Students for Justice in Palestine is preparing to set up its “Apartheid Wall,” a visual that prompts debate among groups on both sides of the conflict.
SJP president Aman Aberra, a biomedical engineering sophomore, said SJP is open to holding conversations with campus pro-Israel groups.
The organization has proposed a debate with Israeli groups in the past, but never received a definite response.
“We try to talk to the groups that protest (at the Apartheid Wall),” he said. “We have good conversations with them (and) they are nice people.”
SJP does not disclose the exact date that they will be setting up the wall to limit the amount of counter-protests.
Understanding their opinions is important, Aberra said.
“You can’t reject somebody else if you don’t hear them,” he said. “It is the only way to humanize these issues.”
The mock wall, which represents the barrier between Palestinian territories and the country of Israel, is covered with data and photos to inform students about the conflict.
“We just want people to know what’s going on,” Aberra said. “At the end of the day, it’s a case of occupier and occupied.”
SJP focuses on educational events to change public policy, Aberra said.
“Either people don’t know about the conflict or have very skewed opinions,” Aberra said. “Right now, the status quo is to agree with pro-Israel groups.”
Political science and economics senior Boaz Witbeck, founder of the American-Israeli Alliance, disagrees.
“Most people don’t have a strong opinion on the issue,” he said. “But maybe, the general consensus at a college would be to side with pro-Palestine groups.”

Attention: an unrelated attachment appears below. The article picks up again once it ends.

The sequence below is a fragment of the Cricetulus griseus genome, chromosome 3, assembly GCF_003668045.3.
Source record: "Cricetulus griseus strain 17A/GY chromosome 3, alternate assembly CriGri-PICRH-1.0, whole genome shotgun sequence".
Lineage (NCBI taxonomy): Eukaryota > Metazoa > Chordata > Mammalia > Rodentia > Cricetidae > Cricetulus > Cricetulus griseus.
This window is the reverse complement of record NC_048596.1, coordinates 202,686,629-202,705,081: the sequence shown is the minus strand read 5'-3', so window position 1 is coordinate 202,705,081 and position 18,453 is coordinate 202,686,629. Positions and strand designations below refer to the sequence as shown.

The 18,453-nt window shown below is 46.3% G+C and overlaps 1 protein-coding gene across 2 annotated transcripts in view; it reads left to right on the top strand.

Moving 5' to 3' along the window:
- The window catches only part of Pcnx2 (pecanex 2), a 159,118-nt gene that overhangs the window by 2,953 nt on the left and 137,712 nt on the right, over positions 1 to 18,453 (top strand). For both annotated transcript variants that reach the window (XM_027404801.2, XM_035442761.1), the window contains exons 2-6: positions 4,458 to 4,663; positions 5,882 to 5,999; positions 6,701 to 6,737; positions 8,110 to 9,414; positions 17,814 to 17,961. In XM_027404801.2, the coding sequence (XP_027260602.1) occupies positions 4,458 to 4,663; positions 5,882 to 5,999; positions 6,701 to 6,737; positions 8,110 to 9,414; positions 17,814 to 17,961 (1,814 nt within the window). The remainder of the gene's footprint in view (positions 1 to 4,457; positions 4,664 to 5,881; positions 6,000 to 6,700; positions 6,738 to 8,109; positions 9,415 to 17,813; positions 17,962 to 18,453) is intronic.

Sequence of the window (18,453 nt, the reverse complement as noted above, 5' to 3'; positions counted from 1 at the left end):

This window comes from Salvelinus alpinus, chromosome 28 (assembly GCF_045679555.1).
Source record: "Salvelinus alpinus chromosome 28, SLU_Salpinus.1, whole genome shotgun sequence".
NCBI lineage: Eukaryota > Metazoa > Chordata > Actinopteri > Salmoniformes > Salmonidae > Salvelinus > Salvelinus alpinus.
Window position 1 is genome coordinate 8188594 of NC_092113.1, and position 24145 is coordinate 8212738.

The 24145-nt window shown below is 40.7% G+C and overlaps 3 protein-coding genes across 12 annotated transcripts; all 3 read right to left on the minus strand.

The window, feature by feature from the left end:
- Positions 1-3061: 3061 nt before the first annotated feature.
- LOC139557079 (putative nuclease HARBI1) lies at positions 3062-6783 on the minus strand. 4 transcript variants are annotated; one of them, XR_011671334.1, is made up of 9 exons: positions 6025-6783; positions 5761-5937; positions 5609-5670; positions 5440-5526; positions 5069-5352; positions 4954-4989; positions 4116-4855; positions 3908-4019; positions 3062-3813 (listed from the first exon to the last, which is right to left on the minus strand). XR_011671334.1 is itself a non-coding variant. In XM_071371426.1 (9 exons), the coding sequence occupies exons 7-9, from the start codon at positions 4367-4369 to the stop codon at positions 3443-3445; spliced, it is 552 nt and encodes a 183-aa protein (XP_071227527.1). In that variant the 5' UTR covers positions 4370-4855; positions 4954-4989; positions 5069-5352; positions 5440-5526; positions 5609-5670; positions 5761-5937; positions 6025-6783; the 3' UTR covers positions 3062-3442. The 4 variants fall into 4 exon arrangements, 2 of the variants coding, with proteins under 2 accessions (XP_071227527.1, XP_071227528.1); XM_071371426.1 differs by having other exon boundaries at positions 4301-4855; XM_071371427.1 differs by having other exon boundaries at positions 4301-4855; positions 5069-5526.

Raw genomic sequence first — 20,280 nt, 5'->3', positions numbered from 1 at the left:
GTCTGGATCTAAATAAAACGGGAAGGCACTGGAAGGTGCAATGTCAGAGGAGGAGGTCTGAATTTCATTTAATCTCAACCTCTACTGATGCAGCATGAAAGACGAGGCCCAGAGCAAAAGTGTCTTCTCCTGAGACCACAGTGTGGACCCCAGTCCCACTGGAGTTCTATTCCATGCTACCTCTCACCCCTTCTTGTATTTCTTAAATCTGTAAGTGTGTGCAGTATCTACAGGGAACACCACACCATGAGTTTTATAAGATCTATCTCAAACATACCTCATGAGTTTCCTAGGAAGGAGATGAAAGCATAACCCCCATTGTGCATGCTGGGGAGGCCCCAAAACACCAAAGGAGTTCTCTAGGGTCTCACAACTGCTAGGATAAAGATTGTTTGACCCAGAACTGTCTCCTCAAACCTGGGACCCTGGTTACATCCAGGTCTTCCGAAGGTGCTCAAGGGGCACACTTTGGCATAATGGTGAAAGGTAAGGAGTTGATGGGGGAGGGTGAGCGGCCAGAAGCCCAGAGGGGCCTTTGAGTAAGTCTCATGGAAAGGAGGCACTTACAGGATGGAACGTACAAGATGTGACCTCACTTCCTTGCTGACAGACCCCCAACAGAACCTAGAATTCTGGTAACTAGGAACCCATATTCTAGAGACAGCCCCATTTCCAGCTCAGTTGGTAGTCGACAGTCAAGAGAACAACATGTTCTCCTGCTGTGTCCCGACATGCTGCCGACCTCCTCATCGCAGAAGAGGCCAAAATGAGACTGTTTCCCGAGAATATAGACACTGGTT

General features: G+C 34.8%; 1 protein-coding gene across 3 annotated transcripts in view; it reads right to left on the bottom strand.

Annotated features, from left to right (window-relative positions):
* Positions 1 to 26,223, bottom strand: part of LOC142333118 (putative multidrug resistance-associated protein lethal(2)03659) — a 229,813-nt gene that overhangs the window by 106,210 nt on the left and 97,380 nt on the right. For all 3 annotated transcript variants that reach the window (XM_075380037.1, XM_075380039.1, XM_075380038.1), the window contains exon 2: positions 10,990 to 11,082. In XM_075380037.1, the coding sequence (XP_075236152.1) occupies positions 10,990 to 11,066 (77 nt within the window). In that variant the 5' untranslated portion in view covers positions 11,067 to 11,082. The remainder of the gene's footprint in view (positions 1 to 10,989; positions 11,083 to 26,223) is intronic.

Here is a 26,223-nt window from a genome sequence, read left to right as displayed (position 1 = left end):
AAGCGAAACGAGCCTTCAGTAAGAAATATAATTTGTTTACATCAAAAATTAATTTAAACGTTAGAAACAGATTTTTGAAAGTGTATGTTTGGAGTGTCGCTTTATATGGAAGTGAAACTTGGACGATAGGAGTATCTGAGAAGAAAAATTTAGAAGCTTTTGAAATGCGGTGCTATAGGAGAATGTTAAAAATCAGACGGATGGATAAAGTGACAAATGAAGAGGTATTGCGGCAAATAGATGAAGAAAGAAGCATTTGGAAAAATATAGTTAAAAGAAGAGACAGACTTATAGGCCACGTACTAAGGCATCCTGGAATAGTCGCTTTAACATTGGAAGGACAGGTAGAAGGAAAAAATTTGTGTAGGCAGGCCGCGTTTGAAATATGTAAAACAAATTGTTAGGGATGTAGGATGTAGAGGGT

The ASU community benefits from having groups that disagree on the issue, Witbeck said.
“It’s important to consider both sides and it’s healthy to examine things closely and (to) think for yourself,” he said.
AIA is not an anti-Palestine organization, Witbeck said.
The mock wall lacks context and does not have all the facts, he said.
“(The wall) is filled with speech against Israel and misinformation,” he said. “It’s not pro-Palestine, it is anti-Israel.”
Peace should be the focus and it has been an underlying theme among Israelis, Witbeck said.
“Palestinians and Israelis can coexist,” he said. “This is what we should all work for.”
Third year law student Shifa Alkhatib, a spokeswoman for SJP, said the wall does not seek to antagonize pro-Israel groups.
“We are not trying to fight with the other side,” she said. “Our main goal is to give people the truth.”
People with conflicting views are welcome to discuss the issue with SJP volunteers at the wall.
“As long as they don’t come with a closed mind, we are happy to talk to them,” she said. “It’s important to hear both sides of the story, but what we have on our side is the facts.”
Political science senior Bridget Pikosz, the president of AIA, said peace could be achieved.
“Palestinians and Israelis can live together and still have different beliefs,” she said. “It’s not about religion; it’s about being a sovereign country.”
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